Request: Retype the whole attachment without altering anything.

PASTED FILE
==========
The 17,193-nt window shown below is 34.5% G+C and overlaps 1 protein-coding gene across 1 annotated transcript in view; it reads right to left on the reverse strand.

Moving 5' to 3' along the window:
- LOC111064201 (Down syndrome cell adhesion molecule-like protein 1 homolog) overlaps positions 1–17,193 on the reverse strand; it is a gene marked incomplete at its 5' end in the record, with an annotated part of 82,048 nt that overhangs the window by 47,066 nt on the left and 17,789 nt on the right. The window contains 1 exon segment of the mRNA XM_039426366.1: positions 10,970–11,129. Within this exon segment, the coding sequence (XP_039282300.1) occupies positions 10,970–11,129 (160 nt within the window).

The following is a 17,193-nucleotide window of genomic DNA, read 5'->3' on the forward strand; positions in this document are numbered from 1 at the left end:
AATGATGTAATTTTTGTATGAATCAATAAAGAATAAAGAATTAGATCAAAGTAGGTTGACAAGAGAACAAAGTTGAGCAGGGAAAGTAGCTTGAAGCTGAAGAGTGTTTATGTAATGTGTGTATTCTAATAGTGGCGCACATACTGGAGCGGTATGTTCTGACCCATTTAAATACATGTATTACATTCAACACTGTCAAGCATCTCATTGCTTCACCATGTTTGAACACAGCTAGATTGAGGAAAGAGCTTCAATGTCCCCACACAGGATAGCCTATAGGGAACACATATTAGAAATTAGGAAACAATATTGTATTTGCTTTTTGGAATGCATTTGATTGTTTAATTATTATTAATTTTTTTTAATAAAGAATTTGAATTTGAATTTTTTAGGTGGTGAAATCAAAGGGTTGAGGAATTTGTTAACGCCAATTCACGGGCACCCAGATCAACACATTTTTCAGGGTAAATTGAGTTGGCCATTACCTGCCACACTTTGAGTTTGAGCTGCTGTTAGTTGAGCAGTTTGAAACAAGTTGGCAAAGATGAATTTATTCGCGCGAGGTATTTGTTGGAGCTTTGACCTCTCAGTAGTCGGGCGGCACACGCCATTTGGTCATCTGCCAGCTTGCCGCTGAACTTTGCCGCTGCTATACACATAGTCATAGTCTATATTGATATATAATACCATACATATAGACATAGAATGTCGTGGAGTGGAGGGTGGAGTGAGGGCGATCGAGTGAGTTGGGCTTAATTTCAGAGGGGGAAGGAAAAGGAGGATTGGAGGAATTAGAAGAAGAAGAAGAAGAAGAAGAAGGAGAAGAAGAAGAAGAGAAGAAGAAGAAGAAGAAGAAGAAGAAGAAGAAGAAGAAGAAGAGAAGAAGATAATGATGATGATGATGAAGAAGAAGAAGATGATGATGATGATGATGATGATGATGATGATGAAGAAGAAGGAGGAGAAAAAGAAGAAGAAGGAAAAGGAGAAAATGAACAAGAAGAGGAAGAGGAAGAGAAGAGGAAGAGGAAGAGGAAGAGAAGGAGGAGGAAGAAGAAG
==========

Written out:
The 17,193-nt window shown below is 34.5% G+C and overlaps 1 protein-coding gene across 1 annotated transcript in view; it reads right to left on the reverse strand.

Moving 5' to 3' along the window:
- LOC111064201 (Down syndrome cell adhesion molecule-like protein 1 homolog) overlaps positions 1–17,193 on the reverse strand; it is a gene marked incomplete at its 5' end in the record, with an annotated part of 82,048 nt that overhangs the window by 47,066 nt on the left and 17,789 nt on the right. The window contains 1 exon segment of the mRNA XM_039426366.1: positions 10,970–11,129. Within this exon segment, the coding sequence (XP_039282300.1) occupies positions 10,970–11,129 (160 nt within the window).

The following is a 17,193-nucleotide window of genomic DNA, read 5'->3' on the forward strand; positions in this document are numbered from 1 at the left end:
AATGATGTAATTTTTGTATGAATCAATAAAGAATAAAGAATTAGATCAAAGTAGGTTGACAAGAGAACAAAGTTGAGCAGGGAAAGTAGCTTGAAGCTGAAGAGTGTTTATGTAATGTGTGTATTCTAATAGTGGCGCACATACTGGAGCGGTATGTTCTGACCCATTTAAATACATGTATTACATTCAACACTGTCAAGCATCTCATTGCTTCACCATGTTTGAACACAGCTAGATTGAGGAAAGAGCTTCAATGTCCCCACACAGGATAGCCTATAGGGAACACATATTAGAAATTAGGAAACAATATTGTATTTGCTTTTTGGAATGCATTTGATTGTTTAATTATTATTAATTTTTTTTAATAAAGAATTTGAATTTGAATTTTTTAGGTGGTGAAATCAAAGGGTTGAGGAATTTGTTAACGCCAATTCACGGGCACCCAGATCAACACATTTTTCAGGGTAAATTGAGTTGGCCATTACCTGCCACACTTTGAGTTTGAGCTGCTGTTAGTTGAGCAGTTTGAAACAAGTTGGCAAAGATGAATTTATTCGCGCGAGGTATTTGTTGGAGCTTTGACCTCTCAGTAGTCGGGCGGCACACGCCATTTGGTCATCTGCCAGCTTGCCGCTGAACTTTGCCGCTGCTATACACATAGTCATAGTCTATATTGATATATAATACCATACATATAGACATAGAATGTCGTGGAGTGGAGGGTGGAGTGAGGGCGATCGAGTGAGTTGGGCTTAATTTCAGAGGGGGAAGGAAAAGGAGGATTGGAGGAATTAGAAGAAGAAGAAGAAGAAGAAGAAGGAGAAGAAGAAGAAGAGAAGAAGAAGAAGAAGAAGAAGAAGAAGAAGAAGAAGAAGAAGAGAAGAAGATAATGATGATGATGATGAAGAAGAAGAAGATGATGATGATGATGATGATGATGATGATGATGAAGAAGAAGGAGGAGAAAAAGAAGAAGAAGGAAAAGGAGAAAATGAACAAGAAGAGGAAGAGGAAGAGAAGAGGAAGAGGAAGAGGAAGAGAAGGAGGAGGAAGAAGAAG